The Palm Beach Modern & Contemporary Art Fair 2016
Copyright Vladimir Kagan, January 23, 2016
I wasn’t going to write about this show.
contemporary art has become a science class. Experimentation is the buzzword. 'Putz' around with LED lights; flashing, changing colors, twirling, snaking. There were neon signs of yesterday reinvented. There were three-dimensional ‘paintings’ with appliquéd metal, plastic and paper. There were the tricky paintings intended to fool the eye, trumpe l’oeil. There was art using automotive enamels, a robotic artist painting all day on an electronic canvas, a diminutive Indian artist ‘plucking’ paper. There was manipulated photography and there was the usual infatuation with bare breast. To qualify as a contemporary art, it is fair game to try anything as long as it is different. This produced some interesting stuff, but is it ART?
As for Modern Art? Anything goes. Slap some colors onto a canvas and let it drip, depict humanity as artsy, disfigured bodies, add a samplings of installation art, and there you have The Palm Beach Modern & Contemporary Art Fair 2016… in a nutshell.
In spite of this jaundiced overview, there was some delightful art to enjoy. We found some exquisite pencil and pen drawings, an art form virtually missing in contemporary shows. Sculpture still found its antecedent in tradition. Casting bronze has not changed. The most imaginative experimentations were with glass. Glass is a most time honored material, a molten mass of sand cannot be easy be fooled. The glass artist is wedded to tradition. He or she must respect the material’s limitations. Therefore their experimentations are all the more exciting.
Art is in the eyes of the beholder, one person’s treasure is another’s junk. Below is some of the ‘art’ that I found interesting. I am sure there will be many who will disagree.
The Fernando Botero's lying nude was the first piece of art I encountered on entering the show. Botero is one of my favorite contemporary artists. I love him for glorifying the obese and fat and making them lovable.
This pair of life-sized black children was one of my favorites as the artist caught their youth, despair and wisdom in their faces.
Marek Zynga mixed media sculture is beautifully executed in clay and glazed tiles. You can recognize him as the artist as he and his subject are dressed alike.
I have always loved aboriginal art. This five by five foot painting was done my Esther Giles Nampitjinpa, a diminutive native Australian. To know her is to love her, but you would never associate this little woman with her bigger-than-life-art.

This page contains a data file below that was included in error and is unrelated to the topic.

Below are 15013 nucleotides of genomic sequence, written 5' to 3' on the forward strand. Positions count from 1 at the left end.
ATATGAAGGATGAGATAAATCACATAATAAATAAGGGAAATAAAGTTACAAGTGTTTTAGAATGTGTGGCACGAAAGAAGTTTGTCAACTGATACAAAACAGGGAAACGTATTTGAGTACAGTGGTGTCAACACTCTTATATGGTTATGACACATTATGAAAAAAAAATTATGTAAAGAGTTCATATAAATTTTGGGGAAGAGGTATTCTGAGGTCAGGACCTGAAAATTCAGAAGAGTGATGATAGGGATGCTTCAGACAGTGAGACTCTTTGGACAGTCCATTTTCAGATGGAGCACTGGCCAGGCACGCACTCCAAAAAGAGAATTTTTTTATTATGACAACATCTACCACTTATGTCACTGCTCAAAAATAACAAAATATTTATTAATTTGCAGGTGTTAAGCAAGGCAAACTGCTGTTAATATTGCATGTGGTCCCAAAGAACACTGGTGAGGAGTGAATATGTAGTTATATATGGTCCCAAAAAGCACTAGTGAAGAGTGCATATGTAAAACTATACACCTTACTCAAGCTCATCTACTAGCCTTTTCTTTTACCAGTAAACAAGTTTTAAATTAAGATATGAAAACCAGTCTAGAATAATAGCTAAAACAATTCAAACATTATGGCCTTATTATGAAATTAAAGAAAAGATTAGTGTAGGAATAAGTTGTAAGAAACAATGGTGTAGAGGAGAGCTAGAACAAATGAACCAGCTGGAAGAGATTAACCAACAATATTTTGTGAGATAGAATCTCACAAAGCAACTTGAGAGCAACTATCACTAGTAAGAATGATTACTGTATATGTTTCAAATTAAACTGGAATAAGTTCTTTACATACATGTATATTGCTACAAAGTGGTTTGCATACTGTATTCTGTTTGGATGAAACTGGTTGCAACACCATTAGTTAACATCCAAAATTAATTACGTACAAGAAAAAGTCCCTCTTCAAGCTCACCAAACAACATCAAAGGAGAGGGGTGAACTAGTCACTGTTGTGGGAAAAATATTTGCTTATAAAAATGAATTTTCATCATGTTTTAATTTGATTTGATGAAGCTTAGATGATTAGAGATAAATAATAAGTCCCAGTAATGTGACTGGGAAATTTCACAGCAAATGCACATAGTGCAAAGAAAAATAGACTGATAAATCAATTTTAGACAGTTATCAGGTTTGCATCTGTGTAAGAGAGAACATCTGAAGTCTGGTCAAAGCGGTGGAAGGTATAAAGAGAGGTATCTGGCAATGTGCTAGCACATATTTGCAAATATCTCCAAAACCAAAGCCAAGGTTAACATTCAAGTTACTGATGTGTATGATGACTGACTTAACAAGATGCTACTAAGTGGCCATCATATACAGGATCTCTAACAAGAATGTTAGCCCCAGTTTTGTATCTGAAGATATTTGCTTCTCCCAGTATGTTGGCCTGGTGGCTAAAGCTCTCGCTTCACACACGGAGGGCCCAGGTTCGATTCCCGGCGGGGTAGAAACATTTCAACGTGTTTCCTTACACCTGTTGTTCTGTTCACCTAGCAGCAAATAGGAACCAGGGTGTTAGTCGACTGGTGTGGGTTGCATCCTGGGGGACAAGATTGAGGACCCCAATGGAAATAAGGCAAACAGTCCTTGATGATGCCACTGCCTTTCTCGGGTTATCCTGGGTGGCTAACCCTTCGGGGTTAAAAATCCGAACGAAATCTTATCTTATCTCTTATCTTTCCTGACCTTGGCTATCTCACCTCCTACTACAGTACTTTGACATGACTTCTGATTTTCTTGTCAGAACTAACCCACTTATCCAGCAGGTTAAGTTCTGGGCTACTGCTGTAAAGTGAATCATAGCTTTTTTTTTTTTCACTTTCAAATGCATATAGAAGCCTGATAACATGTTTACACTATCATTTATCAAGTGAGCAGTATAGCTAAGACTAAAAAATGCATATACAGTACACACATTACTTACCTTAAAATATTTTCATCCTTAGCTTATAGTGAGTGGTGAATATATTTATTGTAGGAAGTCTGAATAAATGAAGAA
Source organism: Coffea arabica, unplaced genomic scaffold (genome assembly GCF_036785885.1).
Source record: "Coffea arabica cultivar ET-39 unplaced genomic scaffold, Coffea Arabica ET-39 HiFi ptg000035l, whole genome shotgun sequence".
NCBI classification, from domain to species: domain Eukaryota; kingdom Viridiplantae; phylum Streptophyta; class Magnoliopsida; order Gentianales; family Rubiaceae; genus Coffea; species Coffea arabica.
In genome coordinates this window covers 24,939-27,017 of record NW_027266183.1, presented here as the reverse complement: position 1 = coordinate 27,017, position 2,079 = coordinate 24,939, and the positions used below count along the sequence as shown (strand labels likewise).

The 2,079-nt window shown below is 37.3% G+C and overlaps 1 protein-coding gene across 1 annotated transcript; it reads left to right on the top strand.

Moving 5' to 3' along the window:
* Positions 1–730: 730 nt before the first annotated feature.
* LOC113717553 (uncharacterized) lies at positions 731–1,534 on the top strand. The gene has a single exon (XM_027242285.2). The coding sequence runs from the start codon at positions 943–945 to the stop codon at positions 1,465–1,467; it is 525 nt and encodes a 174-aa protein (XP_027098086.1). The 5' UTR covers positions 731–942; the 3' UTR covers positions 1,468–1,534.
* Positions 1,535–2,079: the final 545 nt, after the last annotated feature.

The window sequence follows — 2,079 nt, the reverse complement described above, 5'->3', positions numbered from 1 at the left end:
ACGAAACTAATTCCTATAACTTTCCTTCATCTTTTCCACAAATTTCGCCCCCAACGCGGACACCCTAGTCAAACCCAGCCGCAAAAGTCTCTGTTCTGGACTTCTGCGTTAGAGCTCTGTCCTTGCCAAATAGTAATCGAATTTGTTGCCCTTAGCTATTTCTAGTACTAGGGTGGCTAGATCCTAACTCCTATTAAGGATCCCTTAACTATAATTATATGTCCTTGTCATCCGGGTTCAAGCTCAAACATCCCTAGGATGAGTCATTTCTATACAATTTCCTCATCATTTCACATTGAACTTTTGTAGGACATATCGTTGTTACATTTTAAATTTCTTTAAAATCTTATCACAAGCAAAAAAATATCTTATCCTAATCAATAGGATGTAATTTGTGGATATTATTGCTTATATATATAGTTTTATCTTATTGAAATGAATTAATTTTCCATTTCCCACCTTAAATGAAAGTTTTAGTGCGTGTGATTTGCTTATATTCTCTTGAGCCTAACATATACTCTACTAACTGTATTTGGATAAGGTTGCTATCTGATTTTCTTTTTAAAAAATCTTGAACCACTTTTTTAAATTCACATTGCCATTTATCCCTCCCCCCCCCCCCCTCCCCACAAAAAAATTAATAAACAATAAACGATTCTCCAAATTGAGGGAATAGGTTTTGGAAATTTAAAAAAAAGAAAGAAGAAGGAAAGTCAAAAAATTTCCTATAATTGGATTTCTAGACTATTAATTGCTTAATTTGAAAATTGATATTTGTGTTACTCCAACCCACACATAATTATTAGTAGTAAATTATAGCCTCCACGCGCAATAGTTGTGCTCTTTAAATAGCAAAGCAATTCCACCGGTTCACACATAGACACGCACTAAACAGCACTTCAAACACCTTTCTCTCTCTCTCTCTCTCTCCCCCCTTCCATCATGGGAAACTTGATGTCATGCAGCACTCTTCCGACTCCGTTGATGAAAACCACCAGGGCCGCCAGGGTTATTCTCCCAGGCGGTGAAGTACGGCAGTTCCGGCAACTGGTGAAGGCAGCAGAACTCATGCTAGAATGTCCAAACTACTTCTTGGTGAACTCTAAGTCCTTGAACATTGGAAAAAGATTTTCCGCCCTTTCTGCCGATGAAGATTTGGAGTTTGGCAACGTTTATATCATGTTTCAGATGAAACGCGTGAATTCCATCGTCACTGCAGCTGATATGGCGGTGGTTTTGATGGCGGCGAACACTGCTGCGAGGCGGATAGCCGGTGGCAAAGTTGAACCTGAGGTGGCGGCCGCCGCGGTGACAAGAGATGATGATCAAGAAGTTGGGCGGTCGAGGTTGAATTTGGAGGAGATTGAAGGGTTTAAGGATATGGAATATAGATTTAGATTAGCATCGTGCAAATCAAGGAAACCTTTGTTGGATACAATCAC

A few miles North of us in Tampa, works Marlene Rose, an amazing artist pouring hot molten glass into sand molds. The ball gown with the decollate is a spoof, but her work is serious. She is doing a job more frequently done by brawny men able to take the extreme heat of the furnaces. Marline has gone back to the ancient art of casting glass as sculpture and her Buddhas, ceremonial bells and ancient relics in a range of colors from subtle to vibrant are amongst the finest works in the show this year.
Marlene and many of the glass examples above, are represented by Habitat Galleries of Royal Oak, Michigan, the finest art glass gallery in America.
I like the growth, simplicity and use of color in this life-size enameled steel sculpture.
I was intrigued by the textile-like character of these wallhangings even before I met Neha Vedpathak, the charming young Indian artist, who created these 'plucked paper' hanging. Her's is a most time consuming task, using Japanese handmade paper, which she laboriously pulls apart with a fine needle, inch by inch.
Two drawings by an Italian artist.
The lightness of line were executed with a minimalist's skill, They were among our favorite in the show.
Quite to my amazement, I found my 1970s Day Bed in mint condition, in the exhibit of The Silver Fund, a gallery on Worth Avenue in Palm Beach. The sofa is covered in the original fabric I had hand woven in Munich at the time. It is a rare example of my lesser-known linear minimalist designs.
Some of the most intriguing avant-garde art came from the ArtLabbe Gallery from Santiago de Chile including the ribbon sculptures below by Solange Heilenkotter and the glass and stone sculptures by Alejandro Herrera.
These slender ribbons of sliced plastic sheets were made by Sollange hellenkotter. Her work was amongst the most original of the new experimental art at the show.
Using thin shards of rigid plastic, this three-dimensional painting was one of the more intriguing works at the show.
Two black marble and glass sculptures were a unique mix of two disparate materials.
...And to finish off the show, the ubiquitous "installation Art"
NOTE: The show closed tomorrow, Sunday afternoon. If you're not stuck in the snow, try and visit this great Art Fair.